Marciano’s unorthodox style of fighting would attract critics, including Goody Petronelli, a noted fight trainer, who questioned Marciano’s ability to be a legitimate boxer in the ring. Petronelli saw one of Marciano’s early fights and told Sports Illustrated, “I never thought he’d make it. He was too old, almost 25. He was too short, he was too light. He had no reach. Rough and tough, but no finesse.” According to Marciano’s official website, a turning point occurred after Marciano began training with Charley Goldman, who “taught Marciano his trademark technique, which would serve him well as champion.”
Marciano would be known for his durability and being able to counter with damaging combinations. If an opponent were not ready to battle against Marciano, it would be a short fight. Marciano would have victories by knockout over Rex Layne, Joe Louis, Lee Savold and Harry (Kid) Matthews. He then got the opportunity to fight Jersey Joe Walcott for the heavyweight title. According to a profile of Marciano on biography.com, he successfully defended his heavyweight title on six occasions; winning five by knockout: “His last title fight was against Archie Moore, on September 21, 1955, where he knocked out Moore in the ninth round. Marciano announced his retirement on April 27, 1956.”
After boxing, Marciano made money by making numerous personal appearances. He also hosted a boxing television show, as well as being a boxing commentator in boxing matches for many years. Tragically, he would be killed in a private plane crash near Des Moines, Iowa on August 31, 1969—one day before his 46th birthday. Marciano was survived by his wife of 19 years, Barbara (who passed away in 1974 at age 46) and their two children: Rocco Kevin and Mary Anne (who passed away in 2011 at age 58).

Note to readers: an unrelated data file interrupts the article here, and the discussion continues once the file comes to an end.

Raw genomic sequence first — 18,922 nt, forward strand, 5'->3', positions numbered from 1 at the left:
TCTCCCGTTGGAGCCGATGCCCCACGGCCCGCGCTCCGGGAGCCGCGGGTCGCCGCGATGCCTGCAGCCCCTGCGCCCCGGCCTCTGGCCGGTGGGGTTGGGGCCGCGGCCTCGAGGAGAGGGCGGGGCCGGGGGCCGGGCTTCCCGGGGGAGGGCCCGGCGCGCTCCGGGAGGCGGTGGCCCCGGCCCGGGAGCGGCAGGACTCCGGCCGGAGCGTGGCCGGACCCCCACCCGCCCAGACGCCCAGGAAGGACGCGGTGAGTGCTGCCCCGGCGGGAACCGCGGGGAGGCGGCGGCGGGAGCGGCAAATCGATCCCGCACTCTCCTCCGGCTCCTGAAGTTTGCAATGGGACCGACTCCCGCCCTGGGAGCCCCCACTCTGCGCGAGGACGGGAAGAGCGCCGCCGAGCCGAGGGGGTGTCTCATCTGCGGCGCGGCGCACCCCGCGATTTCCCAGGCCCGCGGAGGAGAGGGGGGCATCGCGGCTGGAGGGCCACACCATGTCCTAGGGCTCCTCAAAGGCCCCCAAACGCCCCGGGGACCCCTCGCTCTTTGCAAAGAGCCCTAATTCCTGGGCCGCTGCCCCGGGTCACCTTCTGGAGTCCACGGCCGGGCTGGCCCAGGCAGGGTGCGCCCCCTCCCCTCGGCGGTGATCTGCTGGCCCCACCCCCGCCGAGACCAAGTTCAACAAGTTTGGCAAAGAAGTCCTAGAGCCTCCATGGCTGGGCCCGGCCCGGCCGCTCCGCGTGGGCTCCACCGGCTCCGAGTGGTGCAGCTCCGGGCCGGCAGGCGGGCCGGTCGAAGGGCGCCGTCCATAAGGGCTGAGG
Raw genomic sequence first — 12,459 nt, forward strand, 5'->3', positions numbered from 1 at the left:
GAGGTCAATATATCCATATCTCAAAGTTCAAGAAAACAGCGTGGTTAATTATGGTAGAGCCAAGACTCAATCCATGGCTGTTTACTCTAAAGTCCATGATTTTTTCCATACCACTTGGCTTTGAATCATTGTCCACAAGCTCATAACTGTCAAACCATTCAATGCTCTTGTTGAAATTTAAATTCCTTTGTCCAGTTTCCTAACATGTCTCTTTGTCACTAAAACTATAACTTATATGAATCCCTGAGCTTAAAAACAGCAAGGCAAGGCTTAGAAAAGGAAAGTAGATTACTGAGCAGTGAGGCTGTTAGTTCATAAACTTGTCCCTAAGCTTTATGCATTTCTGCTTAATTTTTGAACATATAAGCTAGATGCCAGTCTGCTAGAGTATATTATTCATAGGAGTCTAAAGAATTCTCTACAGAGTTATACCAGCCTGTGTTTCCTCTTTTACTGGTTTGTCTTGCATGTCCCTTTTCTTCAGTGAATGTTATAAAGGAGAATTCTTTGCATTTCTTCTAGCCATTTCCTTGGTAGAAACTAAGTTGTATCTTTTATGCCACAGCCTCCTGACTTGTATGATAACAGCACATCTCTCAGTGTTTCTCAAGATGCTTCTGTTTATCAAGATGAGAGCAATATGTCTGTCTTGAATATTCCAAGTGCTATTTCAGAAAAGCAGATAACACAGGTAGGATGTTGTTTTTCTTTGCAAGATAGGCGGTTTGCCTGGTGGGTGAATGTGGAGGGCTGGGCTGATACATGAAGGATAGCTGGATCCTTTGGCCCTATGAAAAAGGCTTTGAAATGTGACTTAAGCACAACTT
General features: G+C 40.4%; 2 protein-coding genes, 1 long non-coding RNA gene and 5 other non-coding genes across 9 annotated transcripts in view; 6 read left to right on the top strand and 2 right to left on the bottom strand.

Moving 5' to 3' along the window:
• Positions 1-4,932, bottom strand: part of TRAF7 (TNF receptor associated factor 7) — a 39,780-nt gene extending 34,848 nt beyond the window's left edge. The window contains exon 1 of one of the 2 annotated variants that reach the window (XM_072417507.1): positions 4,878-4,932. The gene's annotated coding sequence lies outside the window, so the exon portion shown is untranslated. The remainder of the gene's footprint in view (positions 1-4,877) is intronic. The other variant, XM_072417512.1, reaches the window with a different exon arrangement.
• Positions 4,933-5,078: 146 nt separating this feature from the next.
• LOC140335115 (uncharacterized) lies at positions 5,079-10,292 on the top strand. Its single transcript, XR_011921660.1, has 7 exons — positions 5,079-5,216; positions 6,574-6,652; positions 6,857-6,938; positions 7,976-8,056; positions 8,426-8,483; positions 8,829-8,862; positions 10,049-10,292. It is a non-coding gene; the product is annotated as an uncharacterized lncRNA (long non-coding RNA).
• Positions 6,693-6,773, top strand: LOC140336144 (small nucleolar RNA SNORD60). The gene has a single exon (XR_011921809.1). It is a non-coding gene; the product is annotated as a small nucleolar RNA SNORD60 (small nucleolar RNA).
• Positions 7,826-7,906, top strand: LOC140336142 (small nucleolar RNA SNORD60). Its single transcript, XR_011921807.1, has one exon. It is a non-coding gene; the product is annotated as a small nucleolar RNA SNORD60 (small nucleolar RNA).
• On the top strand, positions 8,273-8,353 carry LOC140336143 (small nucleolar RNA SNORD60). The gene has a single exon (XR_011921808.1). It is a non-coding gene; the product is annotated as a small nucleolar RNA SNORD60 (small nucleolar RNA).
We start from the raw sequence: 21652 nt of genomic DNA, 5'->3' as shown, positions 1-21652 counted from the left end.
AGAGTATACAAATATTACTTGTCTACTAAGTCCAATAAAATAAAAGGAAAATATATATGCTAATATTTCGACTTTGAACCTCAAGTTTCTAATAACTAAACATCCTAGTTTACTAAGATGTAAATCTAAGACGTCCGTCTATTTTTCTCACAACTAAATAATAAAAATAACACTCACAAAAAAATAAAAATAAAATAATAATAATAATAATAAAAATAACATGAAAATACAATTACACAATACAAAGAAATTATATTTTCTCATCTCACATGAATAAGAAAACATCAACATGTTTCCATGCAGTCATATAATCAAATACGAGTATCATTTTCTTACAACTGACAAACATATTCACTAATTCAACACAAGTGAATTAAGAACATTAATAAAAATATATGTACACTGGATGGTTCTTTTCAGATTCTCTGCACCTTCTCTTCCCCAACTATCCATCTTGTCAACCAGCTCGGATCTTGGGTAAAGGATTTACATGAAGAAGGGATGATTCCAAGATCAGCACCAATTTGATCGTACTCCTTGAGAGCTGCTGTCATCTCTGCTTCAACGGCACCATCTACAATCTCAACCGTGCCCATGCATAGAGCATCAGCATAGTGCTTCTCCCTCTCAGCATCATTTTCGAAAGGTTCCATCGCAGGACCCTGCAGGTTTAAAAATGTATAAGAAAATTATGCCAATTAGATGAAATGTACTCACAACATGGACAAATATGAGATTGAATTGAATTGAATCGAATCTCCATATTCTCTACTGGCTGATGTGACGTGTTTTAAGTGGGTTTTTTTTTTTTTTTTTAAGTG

Boxing historian, Bert Sugar, once described Marciano’s right-hand punch as “the most devastating weapon ever brought into the ring.” Mike Silver, another boxing historian, stated what made Marciano such a great boxer was his endurance and willingness to not give up: “The key to Marciano’s success is that he never gave up. Rocky never [quit]. He had the physical and mental attributes of a great fighter: [tremendous] heart; tremendous durability; knockout power and the belief that he could not be defeated.”
Lastly, Rocky Marciano left behind a legacy that has both fans and critics. Fans appreciated Marciano’s humble beginnings; a rags-to-riches story before becoming heavyweight champion. Others have questioned the legitimacy of Marciano’s undefeated record of 49-0, that he fought boxers who were aging and past their primes like Jersey Joe Walcott, Joe Louis and Archie Moore. Nonetheless, there is no doubt from 1952 to 1956, Marciano was the best heavyweight champion fighter of his era. And Marciano’s official website perfectly summarizes his legacy: “Although he may not rank in the top five boxers of all time in terms of skill, speed or power, Rocky Marciano was tough enough to compensate, and his fans recognized his grit. A [sportswriter] commented that if all the heavyweight champions of all time were locked together in a room, Marciano would be the one to walk out.”